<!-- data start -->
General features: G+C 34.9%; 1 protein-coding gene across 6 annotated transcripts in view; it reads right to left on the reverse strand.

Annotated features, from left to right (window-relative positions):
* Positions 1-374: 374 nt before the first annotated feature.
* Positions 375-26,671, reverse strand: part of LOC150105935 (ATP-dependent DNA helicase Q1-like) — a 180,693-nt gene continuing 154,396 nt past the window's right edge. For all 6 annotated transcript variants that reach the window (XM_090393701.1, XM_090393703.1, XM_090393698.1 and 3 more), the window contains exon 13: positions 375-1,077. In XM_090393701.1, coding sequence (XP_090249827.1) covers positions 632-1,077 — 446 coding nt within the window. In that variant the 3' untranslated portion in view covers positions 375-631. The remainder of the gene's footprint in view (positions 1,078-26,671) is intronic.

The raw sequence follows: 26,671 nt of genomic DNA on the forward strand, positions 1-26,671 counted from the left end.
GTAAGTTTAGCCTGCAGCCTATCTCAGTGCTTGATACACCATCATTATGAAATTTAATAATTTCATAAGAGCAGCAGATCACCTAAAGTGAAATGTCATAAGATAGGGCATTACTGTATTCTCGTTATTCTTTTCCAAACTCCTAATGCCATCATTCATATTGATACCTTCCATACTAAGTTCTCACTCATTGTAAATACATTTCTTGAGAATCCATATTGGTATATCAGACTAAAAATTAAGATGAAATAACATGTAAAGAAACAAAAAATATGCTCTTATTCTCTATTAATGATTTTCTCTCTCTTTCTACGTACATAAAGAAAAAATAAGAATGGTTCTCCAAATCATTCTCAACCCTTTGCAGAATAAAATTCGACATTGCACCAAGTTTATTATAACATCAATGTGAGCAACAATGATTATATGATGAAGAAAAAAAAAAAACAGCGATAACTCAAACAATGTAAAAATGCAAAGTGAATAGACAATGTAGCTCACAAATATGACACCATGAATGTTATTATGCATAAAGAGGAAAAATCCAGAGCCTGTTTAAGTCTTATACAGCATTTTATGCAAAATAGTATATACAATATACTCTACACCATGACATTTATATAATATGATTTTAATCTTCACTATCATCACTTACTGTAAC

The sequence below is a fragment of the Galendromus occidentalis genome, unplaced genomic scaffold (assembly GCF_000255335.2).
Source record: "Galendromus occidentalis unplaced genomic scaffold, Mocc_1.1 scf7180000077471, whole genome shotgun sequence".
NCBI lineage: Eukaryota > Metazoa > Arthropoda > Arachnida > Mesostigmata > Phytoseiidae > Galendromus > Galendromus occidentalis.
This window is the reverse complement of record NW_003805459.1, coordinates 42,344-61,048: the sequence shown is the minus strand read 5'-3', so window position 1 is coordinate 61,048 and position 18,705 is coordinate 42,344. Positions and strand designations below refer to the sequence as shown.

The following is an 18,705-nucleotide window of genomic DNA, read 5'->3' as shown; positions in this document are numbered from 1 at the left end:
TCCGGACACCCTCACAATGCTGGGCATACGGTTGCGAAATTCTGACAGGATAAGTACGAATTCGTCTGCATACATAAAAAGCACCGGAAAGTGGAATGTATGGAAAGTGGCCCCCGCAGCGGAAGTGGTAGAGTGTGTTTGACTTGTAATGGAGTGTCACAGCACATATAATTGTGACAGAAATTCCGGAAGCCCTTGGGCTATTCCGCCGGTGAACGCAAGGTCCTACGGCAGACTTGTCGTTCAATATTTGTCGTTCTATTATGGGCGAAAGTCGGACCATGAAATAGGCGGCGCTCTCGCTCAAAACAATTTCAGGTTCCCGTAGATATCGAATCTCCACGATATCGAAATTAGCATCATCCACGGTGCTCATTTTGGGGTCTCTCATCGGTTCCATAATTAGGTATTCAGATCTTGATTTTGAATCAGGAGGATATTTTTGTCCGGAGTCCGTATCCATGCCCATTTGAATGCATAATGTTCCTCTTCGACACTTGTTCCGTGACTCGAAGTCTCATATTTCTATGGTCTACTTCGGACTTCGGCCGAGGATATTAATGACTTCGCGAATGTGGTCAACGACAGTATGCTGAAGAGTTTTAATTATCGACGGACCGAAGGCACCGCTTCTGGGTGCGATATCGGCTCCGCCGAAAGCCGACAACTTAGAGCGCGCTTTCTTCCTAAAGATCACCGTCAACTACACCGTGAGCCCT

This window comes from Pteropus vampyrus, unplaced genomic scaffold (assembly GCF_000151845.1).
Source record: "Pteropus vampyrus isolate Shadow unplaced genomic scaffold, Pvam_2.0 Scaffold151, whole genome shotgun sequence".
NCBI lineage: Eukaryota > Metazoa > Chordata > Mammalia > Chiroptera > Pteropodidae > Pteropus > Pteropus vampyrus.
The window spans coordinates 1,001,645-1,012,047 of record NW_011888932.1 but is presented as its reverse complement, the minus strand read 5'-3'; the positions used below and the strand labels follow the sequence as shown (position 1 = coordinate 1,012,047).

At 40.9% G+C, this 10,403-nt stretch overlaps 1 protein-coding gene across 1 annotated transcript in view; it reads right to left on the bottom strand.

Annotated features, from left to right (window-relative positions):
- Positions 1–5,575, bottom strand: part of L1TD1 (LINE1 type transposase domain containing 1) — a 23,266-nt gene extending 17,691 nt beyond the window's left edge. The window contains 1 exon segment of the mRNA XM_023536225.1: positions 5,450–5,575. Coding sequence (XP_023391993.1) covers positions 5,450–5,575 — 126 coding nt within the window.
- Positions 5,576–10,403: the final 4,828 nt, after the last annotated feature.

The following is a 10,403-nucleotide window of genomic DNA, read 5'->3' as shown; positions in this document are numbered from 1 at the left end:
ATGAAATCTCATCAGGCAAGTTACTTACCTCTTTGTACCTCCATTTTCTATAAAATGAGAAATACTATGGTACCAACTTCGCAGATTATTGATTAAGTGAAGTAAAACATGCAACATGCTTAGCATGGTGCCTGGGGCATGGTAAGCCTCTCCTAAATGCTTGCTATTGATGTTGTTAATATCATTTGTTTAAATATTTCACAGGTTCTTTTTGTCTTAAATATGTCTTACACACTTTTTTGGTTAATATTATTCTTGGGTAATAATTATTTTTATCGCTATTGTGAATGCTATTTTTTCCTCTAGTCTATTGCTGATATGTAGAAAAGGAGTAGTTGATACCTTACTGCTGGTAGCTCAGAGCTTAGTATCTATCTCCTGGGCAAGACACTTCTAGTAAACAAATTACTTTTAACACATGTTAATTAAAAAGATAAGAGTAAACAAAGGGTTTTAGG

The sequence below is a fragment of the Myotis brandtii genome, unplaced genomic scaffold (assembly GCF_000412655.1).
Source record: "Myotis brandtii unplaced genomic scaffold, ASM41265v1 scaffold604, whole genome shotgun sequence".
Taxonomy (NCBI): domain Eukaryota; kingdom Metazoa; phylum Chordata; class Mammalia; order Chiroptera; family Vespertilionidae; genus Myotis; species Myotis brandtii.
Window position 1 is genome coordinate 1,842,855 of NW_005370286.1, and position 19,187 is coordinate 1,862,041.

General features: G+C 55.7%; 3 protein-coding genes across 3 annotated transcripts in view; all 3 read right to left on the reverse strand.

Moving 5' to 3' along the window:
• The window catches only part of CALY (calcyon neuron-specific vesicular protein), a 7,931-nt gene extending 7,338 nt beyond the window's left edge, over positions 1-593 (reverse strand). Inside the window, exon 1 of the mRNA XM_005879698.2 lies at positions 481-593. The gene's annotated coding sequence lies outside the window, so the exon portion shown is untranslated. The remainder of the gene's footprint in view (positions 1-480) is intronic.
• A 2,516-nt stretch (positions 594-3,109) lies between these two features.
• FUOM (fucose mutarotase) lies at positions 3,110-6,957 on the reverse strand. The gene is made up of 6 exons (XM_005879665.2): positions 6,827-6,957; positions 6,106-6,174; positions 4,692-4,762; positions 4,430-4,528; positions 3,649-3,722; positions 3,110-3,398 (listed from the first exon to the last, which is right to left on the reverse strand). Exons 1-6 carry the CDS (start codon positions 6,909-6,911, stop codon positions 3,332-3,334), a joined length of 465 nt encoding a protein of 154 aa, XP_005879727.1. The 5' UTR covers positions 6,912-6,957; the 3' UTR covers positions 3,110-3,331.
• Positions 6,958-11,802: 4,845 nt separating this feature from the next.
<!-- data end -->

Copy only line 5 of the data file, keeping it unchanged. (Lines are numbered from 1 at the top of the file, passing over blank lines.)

The raw sequence follows: 26,671 nt of genomic DNA on the forward strand, positions 1-26,671 counted from the left end.